Housing advocates file federal lawsuit over port funding

By Steve Phillips - bio | email

BILOXI, MS (WLOX)-Gulf Coast housing advocates filed a federal lawsuit Wednesday over the controversial diversion of nearly $ 600,000,000 in HUD money to pay for port improvements.

The lawsuit was filed in Washington against the Federal Department of Housing and Urban Development and the current Secretary of Housing. Lawyers for the plaintiffs say it's time to hold HUD accountable for what they say is an illegal diversion of funds.

Local attorney Reilly Morse is among the lawyers for the plaintiffs, which include the Gulf Coast Housing Center, Mississippi State Conference NAACP and four individuals: two home owners and two renters.

The lawsuit contends that $ 570,000,000 allocated for port improvements should have been spent to increase affordable housing post-Katrina.

"The most basic thing is that employers aren't able to fill jobs here now because there is not enough housing," said Morse.

The Mississippi Gulf Coast attorney and housing advocate has long argued that those millions of dollars diverted for port improvements, should be paying for affordable housing instead.

The lawsuit says HUD Secretary Alfonso Jackson erred in saying he lacked the discretion to review it.

"He said if he'd had that discretion, he would have turned this down and required Mississippi to spend more on lower income housing needs. We think Secretary Jackson was mistaken. He did have that discretion and we're asking the court to look at that issue," said Morse.

"This suit is not about telling the State of Mississippi what to do. It's about telling HUD that it had an obligation under its own rules that it set, where certain things had to be, certain requirements had to be met before HUD could say yes state, you can use the funds. They didn't do that here," said plaintiff attorney Jim Wodarski.

You may recall this controversy attracted national attention this year. In early May, some members of Congress held a hearing questioning the diversion of HUD funding to the port. Then, in late June, the New York Times ran an editorial criticizing the allocation of funding.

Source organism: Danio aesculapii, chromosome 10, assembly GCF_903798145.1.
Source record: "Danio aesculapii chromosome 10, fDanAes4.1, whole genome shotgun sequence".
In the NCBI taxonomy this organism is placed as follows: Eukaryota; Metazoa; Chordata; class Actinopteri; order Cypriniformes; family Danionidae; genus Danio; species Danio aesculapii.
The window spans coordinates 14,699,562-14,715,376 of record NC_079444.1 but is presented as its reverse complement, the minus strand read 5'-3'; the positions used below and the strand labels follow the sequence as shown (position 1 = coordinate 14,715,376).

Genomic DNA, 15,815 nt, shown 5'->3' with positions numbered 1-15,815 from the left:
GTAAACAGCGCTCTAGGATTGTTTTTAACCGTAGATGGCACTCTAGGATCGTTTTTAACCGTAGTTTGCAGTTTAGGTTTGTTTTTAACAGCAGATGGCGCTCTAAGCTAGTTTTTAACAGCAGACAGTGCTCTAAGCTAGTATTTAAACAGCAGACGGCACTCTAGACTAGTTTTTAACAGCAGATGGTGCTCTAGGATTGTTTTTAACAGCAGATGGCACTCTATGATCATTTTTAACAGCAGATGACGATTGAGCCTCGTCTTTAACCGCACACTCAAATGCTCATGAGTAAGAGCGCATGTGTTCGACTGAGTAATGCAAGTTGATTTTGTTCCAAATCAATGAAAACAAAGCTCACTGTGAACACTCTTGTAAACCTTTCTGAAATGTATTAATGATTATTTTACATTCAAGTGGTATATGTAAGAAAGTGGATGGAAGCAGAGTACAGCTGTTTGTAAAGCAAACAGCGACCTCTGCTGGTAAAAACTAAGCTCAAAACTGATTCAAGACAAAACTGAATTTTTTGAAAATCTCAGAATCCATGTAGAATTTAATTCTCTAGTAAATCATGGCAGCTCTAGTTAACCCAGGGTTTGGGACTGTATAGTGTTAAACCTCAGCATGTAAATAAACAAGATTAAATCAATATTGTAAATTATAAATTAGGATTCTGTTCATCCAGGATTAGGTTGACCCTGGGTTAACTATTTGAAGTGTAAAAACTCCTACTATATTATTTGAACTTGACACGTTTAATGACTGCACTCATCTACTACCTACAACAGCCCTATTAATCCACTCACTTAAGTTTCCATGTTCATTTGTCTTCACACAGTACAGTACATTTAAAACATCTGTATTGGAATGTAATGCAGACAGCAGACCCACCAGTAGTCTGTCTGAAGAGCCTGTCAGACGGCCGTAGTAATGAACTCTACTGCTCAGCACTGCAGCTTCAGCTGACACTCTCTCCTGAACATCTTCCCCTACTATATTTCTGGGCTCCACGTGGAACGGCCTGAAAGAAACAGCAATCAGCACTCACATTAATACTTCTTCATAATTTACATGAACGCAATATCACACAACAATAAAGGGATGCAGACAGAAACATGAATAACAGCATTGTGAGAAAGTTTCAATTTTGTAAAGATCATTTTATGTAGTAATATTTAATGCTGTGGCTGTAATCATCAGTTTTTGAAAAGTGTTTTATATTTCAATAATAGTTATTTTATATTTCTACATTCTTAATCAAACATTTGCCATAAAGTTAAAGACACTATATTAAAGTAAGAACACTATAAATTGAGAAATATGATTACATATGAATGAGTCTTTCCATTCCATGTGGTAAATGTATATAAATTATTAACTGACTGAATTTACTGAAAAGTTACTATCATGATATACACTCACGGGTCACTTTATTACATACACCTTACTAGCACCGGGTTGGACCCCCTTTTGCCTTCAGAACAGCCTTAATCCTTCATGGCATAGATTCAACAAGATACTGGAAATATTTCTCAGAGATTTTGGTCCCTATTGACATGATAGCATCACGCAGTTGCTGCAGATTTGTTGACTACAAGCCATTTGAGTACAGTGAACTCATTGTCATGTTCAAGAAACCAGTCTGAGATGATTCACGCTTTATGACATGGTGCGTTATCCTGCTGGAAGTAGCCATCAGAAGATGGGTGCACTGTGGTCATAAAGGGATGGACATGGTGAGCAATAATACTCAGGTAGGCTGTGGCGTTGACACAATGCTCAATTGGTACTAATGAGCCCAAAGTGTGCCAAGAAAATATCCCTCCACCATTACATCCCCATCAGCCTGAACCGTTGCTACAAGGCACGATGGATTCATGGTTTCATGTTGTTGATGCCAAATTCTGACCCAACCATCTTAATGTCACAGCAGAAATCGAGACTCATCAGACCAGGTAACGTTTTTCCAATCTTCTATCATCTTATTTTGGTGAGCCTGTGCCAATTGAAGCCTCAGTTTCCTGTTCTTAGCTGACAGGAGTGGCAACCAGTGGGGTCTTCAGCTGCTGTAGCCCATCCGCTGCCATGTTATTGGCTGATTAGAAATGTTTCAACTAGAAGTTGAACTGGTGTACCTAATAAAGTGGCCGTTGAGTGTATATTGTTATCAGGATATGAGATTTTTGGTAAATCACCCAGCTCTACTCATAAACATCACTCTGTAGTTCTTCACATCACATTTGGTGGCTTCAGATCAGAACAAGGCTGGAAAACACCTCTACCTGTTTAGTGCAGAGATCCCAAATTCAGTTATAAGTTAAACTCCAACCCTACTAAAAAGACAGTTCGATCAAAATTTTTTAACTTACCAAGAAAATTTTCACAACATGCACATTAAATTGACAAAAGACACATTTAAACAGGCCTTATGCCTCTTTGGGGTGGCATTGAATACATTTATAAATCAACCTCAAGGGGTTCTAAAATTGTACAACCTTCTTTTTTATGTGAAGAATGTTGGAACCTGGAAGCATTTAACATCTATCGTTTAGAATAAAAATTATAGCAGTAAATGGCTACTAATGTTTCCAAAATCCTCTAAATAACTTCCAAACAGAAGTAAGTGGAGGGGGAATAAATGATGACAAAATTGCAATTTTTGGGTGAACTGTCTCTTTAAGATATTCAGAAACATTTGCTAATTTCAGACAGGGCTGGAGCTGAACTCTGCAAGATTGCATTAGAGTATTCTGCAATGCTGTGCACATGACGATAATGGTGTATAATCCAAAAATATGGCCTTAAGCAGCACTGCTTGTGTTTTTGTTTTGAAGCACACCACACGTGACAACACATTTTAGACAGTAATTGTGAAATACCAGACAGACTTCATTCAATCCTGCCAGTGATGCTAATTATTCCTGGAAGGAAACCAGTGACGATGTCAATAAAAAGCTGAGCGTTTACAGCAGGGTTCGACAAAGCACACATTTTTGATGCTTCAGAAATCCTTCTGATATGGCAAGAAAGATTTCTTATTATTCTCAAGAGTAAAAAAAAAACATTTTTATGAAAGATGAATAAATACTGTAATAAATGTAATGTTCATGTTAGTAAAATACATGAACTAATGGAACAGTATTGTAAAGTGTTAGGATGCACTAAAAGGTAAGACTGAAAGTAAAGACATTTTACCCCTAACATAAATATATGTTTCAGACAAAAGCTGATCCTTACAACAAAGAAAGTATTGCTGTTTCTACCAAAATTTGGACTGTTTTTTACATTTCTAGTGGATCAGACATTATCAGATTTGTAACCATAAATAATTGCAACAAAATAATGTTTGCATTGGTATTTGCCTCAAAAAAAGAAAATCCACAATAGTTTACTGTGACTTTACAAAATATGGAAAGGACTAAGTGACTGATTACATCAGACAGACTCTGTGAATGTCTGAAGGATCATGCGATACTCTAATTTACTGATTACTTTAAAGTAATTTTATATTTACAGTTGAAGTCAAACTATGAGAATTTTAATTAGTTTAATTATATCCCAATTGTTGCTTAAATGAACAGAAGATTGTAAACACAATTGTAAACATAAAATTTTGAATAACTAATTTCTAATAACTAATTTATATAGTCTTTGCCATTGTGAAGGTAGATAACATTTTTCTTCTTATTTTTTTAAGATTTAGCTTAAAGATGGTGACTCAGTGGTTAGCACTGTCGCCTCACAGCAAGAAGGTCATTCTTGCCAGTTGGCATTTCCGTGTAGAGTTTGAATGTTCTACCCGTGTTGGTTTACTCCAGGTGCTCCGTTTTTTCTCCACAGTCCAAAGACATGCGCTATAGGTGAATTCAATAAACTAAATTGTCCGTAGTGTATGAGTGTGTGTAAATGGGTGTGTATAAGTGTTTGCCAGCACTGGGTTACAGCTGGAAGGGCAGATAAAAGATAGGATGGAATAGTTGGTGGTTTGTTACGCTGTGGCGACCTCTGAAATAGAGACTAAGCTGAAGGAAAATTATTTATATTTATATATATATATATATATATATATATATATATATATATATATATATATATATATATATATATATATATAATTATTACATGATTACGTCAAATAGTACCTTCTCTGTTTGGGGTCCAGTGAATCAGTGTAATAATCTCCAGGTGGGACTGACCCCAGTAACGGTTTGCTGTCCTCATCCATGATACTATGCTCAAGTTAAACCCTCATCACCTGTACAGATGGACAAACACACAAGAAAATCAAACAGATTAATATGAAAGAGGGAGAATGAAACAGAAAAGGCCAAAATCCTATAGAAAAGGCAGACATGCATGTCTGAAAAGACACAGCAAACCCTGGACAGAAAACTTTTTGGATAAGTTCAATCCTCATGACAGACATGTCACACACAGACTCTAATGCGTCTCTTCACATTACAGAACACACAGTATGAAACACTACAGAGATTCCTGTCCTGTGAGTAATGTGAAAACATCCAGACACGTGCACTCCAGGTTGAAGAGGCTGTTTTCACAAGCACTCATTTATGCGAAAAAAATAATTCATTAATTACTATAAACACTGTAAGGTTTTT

Yolanda Howze is a member of the legal team representing the plaintiffs.

"When these kind of funds have been dispensed to the state, we want to make sure that the funds are used for the purpose they were intended for. Here, that purpose was housing, not commercial development," she said.

"This is pro housing. And it is also not anti the concept of the port, it's talking solely about the financing of it. How it's being paid for," says Morse.

The plaintiff lawyers say it's likely the issue will be resolved out of court.

"We're hoping like with all litigation, we'll file it and create a context in which we can have an immediate and constructive dialogue with all the parties and try to find some way to resolve this as quickly as possible," said Wodarski.

Port of Gulfport director Don Allee had no comment, at least until the port's lawyer has a chance to review the lawsuit.

Governor Haley Barbour did make a statement.

"The port project has been part of the recovery plan detailed in November 2005 to the Congress, Administration, Mississippi legislature and the news media. It's always been in the plan. Restoration of the Port of Gulfport is critical to recovery of the Gulf Coast from the worst natural disaster in American history," said the governor.

The federal government has two months to respond to the lawsuit.